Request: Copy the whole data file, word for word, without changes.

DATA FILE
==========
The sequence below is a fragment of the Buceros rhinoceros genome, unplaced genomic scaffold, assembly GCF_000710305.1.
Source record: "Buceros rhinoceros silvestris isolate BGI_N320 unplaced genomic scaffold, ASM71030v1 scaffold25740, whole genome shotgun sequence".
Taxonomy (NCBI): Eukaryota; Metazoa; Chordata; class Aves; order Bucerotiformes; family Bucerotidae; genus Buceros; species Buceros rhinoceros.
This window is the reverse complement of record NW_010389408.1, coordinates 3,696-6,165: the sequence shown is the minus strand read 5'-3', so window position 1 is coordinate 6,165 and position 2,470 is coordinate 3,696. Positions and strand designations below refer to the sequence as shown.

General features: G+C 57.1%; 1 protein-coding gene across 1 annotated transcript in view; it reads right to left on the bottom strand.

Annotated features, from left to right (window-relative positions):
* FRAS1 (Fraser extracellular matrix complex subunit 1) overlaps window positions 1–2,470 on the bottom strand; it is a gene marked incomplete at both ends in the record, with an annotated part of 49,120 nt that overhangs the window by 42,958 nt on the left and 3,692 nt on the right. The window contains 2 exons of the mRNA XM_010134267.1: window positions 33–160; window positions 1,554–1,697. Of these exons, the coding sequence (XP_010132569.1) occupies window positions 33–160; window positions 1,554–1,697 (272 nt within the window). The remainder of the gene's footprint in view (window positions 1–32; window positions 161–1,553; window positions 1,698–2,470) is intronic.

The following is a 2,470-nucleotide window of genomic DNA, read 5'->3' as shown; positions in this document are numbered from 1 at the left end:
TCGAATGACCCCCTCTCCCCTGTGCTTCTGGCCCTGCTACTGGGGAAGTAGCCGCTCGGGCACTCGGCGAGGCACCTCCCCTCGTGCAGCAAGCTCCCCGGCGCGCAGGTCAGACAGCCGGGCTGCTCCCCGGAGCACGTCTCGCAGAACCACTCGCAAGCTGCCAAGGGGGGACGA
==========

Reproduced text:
The sequence below is a fragment of the Buceros rhinoceros genome, unplaced genomic scaffold, assembly GCF_000710305.1.
Source record: "Buceros rhinoceros silvestris isolate BGI_N320 unplaced genomic scaffold, ASM71030v1 scaffold25740, whole genome shotgun sequence".
Taxonomy (NCBI): Eukaryota; Metazoa; Chordata; class Aves; order Bucerotiformes; family Bucerotidae; genus Buceros; species Buceros rhinoceros.
This window is the reverse complement of record NW_010389408.1, coordinates 3,696-6,165: the sequence shown is the minus strand read 5'-3', so window position 1 is coordinate 6,165 and position 2,470 is coordinate 3,696. Positions and strand designations below refer to the sequence as shown.

General features: G+C 57.1%; 1 protein-coding gene across 1 annotated transcript in view; it reads right to left on the bottom strand.

Annotated features, from left to right (window-relative positions):
* FRAS1 (Fraser extracellular matrix complex subunit 1) overlaps window positions 1–2,470 on the bottom strand; it is a gene marked incomplete at both ends in the record, with an annotated part of 49,120 nt that overhangs the window by 42,958 nt on the left and 3,692 nt on the right. The window contains 2 exons of the mRNA XM_010134267.1: window positions 33–160; window positions 1,554–1,697. Of these exons, the coding sequence (XP_010132569.1) occupies window positions 33–160; window positions 1,554–1,697 (272 nt within the window). The remainder of the gene's footprint in view (window positions 1–32; window positions 161–1,553; window positions 1,698–2,470) is intronic.

The following is a 2,470-nucleotide window of genomic DNA, read 5'->3' as shown; positions in this document are numbered from 1 at the left end:
TCGAATGACCCCCTCTCCCCTGTGCTTCTGGCCCTGCTACTGGGGAAGTAGCCGCTCGGGCACTCGGCGAGGCACCTCCCCTCGTGCAGCAAGCTCCCCGGCGCGCAGGTCAGACAGCCGGGCTGCTCCCCGGAGCACGTCTCGCAGAACCACTCGCAAGCTGCCAAGGGGGGACGA